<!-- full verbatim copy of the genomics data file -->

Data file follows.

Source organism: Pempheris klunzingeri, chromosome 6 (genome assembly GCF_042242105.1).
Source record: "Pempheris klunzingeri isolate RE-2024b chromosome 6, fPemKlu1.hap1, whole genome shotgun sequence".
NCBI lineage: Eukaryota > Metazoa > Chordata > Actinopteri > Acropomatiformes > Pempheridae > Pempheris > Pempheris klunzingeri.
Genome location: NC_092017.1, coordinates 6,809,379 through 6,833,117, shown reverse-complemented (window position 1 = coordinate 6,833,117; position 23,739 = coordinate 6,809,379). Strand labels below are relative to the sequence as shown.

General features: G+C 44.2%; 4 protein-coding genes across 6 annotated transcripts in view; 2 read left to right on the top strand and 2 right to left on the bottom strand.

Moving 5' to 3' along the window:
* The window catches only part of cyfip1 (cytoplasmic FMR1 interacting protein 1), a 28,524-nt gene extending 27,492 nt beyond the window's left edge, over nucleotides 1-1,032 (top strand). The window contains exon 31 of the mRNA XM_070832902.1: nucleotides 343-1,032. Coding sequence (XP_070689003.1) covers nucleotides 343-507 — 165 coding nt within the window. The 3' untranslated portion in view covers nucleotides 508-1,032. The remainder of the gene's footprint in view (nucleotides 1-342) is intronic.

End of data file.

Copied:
Source organism: Pempheris klunzingeri, chromosome 6 (genome assembly GCF_042242105.1).
Source record: "Pempheris klunzingeri isolate RE-2024b chromosome 6, fPemKlu1.hap1, whole genome shotgun sequence".
NCBI lineage: Eukaryota > Metazoa > Chordata > Actinopteri > Acropomatiformes > Pempheridae > Pempheris > Pempheris klunzingeri.
Genome location: NC_092017.1, coordinates 6,809,379 through 6,833,117, shown reverse-complemented (window position 1 = coordinate 6,833,117; position 23,739 = coordinate 6,809,379). Strand labels below are relative to the sequence as shown.

General features: G+C 44.2%; 4 protein-coding genes across 6 annotated transcripts in view; 2 read left to right on the top strand and 2 right to left on the bottom strand.

Moving 5' to 3' along the window:
* The window catches only part of cyfip1 (cytoplasmic FMR1 interacting protein 1), a 28,524-nt gene extending 27,492 nt beyond the window's left edge, over nucleotides 1-1,032 (top strand). The window contains exon 31 of the mRNA XM_070832902.1: nucleotides 343-1,032. Coding sequence (XP_070689003.1) covers nucleotides 343-507 — 165 coding nt within the window. The 3' untranslated portion in view covers nucleotides 508-1,032. The remainder of the gene's footprint in view (nucleotides 1-342) is intronic.